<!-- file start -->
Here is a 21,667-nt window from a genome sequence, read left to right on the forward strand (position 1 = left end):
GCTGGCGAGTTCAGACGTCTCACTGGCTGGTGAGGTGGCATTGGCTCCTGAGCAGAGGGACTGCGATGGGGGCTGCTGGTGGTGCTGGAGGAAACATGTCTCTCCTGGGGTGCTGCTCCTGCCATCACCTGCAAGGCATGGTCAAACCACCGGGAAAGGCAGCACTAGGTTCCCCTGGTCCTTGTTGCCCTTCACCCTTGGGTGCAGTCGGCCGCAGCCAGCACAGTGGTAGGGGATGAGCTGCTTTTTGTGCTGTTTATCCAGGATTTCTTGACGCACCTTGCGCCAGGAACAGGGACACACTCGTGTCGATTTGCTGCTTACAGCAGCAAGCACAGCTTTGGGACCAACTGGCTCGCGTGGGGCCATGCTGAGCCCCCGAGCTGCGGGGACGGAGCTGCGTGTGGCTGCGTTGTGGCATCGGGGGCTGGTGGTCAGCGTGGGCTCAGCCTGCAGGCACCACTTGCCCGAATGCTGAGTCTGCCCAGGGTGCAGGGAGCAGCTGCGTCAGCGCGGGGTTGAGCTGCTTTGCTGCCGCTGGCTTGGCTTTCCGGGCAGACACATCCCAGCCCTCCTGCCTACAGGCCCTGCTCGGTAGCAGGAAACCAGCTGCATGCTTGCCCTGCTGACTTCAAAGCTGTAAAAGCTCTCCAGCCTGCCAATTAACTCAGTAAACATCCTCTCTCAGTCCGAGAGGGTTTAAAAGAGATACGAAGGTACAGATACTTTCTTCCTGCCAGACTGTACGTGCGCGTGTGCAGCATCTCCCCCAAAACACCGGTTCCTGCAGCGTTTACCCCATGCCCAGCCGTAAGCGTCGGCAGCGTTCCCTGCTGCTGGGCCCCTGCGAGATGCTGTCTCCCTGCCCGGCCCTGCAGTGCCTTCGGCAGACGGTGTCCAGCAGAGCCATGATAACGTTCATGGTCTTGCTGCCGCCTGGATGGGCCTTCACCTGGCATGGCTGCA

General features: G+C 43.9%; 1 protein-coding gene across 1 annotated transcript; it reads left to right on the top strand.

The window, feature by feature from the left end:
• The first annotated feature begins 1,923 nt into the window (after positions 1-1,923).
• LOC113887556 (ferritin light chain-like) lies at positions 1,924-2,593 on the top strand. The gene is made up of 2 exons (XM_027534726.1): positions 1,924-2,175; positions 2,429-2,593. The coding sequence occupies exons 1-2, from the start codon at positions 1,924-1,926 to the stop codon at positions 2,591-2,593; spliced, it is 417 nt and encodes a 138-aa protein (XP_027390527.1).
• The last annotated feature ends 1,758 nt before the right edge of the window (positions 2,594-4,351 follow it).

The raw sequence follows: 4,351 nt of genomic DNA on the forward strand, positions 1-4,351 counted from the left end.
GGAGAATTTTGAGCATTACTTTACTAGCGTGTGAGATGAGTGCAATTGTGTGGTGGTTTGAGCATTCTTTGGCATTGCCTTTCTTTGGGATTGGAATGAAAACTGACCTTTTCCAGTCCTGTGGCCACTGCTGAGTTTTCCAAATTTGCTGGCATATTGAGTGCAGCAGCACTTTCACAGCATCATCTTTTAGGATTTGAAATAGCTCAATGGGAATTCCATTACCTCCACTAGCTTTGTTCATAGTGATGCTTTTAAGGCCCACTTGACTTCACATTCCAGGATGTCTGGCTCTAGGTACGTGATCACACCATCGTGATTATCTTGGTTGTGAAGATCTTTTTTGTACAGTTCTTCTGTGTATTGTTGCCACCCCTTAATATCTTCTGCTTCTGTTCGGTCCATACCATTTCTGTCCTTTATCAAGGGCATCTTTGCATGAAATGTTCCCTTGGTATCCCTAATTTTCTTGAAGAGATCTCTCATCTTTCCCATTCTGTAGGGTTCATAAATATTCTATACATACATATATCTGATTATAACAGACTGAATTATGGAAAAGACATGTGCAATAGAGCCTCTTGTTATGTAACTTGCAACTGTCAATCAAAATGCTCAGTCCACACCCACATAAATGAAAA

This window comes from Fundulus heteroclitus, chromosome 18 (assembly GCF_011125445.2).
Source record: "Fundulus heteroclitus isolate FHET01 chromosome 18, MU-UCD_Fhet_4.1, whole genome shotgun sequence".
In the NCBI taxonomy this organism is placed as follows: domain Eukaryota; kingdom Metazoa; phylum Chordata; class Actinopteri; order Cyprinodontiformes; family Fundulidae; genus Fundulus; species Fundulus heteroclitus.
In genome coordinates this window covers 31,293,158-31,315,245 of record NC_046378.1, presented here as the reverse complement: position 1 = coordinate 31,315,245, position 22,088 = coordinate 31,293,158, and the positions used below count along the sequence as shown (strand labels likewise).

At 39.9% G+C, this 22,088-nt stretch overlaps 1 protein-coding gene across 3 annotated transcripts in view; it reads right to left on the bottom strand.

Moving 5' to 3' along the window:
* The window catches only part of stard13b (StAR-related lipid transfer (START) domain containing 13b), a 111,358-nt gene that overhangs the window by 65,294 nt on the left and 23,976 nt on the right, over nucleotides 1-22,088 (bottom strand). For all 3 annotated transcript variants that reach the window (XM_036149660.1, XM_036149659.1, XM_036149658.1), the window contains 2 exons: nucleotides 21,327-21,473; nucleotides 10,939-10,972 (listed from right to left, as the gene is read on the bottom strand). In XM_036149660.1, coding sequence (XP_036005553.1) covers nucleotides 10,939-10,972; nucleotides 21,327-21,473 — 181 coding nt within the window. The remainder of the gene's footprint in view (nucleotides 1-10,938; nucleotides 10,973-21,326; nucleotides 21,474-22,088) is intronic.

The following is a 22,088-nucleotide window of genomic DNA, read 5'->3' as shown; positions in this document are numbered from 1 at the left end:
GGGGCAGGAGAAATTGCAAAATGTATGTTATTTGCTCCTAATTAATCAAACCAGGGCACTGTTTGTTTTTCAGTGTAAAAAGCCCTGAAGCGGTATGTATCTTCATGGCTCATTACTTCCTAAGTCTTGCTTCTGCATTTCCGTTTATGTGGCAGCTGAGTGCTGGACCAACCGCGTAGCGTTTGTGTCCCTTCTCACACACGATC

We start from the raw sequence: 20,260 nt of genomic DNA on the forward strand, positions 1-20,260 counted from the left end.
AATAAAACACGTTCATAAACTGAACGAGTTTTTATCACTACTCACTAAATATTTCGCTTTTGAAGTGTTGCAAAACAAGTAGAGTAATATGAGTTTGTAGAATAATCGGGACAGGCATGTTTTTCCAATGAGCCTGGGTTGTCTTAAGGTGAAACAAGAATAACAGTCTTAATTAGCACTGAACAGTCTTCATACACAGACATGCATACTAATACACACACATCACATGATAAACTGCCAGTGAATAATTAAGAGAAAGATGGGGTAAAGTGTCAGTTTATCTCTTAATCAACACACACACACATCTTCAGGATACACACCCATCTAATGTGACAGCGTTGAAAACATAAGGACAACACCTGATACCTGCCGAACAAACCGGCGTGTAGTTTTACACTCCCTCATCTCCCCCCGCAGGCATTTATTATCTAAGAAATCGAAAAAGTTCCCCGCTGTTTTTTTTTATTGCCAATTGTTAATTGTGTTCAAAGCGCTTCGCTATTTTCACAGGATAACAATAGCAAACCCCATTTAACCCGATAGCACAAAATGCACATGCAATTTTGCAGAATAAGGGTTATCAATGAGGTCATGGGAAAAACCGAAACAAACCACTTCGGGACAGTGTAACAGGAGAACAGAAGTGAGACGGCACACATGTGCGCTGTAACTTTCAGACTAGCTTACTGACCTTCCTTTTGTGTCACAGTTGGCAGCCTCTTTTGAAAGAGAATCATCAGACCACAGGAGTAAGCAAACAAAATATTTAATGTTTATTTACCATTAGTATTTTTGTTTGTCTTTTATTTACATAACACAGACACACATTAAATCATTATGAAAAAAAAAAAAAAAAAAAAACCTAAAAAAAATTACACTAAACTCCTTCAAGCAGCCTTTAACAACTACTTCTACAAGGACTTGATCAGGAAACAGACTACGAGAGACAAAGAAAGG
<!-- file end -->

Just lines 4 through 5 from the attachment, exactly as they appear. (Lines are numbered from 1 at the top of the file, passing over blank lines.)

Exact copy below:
The window, feature by feature from the left end:
• The first annotated feature begins 1,923 nt into the window (after positions 1-1,923).